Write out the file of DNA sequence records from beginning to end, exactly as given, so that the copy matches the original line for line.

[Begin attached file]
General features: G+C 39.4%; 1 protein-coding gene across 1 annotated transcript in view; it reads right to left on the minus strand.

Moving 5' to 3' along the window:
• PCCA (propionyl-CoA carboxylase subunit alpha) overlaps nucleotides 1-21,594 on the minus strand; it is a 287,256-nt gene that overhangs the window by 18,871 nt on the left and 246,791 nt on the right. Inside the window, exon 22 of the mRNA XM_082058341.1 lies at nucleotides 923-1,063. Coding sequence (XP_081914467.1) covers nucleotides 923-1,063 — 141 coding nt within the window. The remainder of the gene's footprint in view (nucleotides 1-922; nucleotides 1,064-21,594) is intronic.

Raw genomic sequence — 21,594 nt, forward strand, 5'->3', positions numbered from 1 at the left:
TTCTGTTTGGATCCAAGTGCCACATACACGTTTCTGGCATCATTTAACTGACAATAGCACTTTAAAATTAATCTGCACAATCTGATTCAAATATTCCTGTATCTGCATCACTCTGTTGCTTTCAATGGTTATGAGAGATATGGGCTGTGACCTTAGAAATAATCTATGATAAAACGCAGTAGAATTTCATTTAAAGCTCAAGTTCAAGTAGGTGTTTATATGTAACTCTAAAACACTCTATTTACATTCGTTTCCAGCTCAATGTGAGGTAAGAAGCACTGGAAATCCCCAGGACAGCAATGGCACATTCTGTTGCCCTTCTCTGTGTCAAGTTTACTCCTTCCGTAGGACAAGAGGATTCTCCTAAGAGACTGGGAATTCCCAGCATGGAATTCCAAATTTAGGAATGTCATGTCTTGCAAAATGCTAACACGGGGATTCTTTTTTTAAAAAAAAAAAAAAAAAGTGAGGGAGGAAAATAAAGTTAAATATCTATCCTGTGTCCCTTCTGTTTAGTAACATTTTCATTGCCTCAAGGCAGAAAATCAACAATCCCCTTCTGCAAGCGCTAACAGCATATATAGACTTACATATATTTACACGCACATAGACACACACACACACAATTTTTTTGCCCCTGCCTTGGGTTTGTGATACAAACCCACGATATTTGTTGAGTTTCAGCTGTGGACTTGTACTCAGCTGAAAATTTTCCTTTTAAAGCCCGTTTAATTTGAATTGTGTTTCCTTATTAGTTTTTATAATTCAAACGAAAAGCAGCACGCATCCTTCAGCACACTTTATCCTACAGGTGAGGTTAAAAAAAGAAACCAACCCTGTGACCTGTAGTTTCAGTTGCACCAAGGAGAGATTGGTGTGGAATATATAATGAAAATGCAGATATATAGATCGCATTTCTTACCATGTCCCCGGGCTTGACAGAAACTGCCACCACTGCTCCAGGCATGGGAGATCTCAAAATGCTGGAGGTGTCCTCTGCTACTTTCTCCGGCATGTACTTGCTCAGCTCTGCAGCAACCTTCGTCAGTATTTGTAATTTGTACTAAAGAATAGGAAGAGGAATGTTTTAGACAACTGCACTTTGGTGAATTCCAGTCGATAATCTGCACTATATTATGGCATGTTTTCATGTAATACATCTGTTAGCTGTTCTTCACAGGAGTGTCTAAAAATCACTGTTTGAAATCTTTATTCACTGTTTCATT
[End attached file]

General features: G+C 39.4%; 1 protein-coding gene across 1 annotated transcript in view; it reads right to left on the minus strand.

Moving 5' to 3' along the window:
• PCCA (propionyl-CoA carboxylase subunit alpha) overlaps nucleotides 1-21,594 on the minus strand; it is a 287,256-nt gene that overhangs the window by 18,871 nt on the left and 246,791 nt on the right. Inside the window, exon 22 of the mRNA XM_082058341.1 lies at nucleotides 923-1,063. Coding sequence (XP_081914467.1) covers nucleotides 923-1,063 — 141 coding nt within the window. The remainder of the gene's footprint in view (nucleotides 1-922; nucleotides 1,064-21,594) is intronic.

Raw genomic sequence — 21,594 nt, forward strand, 5'->3', positions numbered from 1 at the left:
TTCTGTTTGGATCCAAGTGCCACATACACGTTTCTGGCATCATTTAACTGACAATAGCACTTTAAAATTAATCTGCACAATCTGATTCAAATATTCCTGTATCTGCATCACTCTGTTGCTTTCAATGGTTATGAGAGATATGGGCTGTGACCTTAGAAATAATCTATGATAAAACGCAGTAGAATTTCATTTAAAGCTCAAGTTCAAGTAGGTGTTTATATGTAACTCTAAAACACTCTATTTACATTCGTTTCCAGCTCAATGTGAGGTAAGAAGCACTGGAAATCCCCAGGACAGCAATGGCACATTCTGTTGCCCTTCTCTGTGTCAAGTTTACTCCTTCCGTAGGACAAGAGGATTCTCCTAAGAGACTGGGAATTCCCAGCATGGAATTCCAAATTTAGGAATGTCATGTCTTGCAAAATGCTAACACGGGGATTCTTTTTTTAAAAAAAAAAAAAAAAAGTGAGGGAGGAAAATAAAGTTAAATATCTATCCTGTGTCCCTTCTGTTTAGTAACATTTTCATTGCCTCAAGGCAGAAAATCAACAATCCCCTTCTGCAAGCGCTAACAGCATATATAGACTTACATATATTTACACGCACATAGACACACACACACACAATTTTTTTGCCCCTGCCTTGGGTTTGTGATACAAACCCACGATATTTGTTGAGTTTCAGCTGTGGACTTGTACTCAGCTGAAAATTTTCCTTTTAAAGCCCGTTTAATTTGAATTGTGTTTCCTTATTAGTTTTTATAATTCAAACGAAAAGCAGCACGCATCCTTCAGCACACTTTATCCTACAGGTGAGGTTAAAAAAAGAAACCAACCCTGTGACCTGTAGTTTCAGTTGCACCAAGGAGAGATTGGTGTGGAATATATAATGAAAATGCAGATATATAGATCGCATTTCTTACCATGTCCCCGGGCTTGACAGAAACTGCCACCACTGCTCCAGGCATGGGAGATCTCAAAATGCTGGAGGTGTCCTCTGCTACTTTCTCCGGCATGTACTTGCTCAGCTCTGCAGCAACCTTCGTCAGTATTTGTAATTTGTACTAAAGAATAGGAAGAGGAATGTTTTAGACAACTGCACTTTGGTGAATTCCAGTCGATAATCTGCACTATATTATGGCATGTTTTCATGTAATACATCTGTTAGCTGTTCTTCACAGGAGTGTCTAAAAATCACTGTTTGAAATCTTTATTCACTGTTTCATT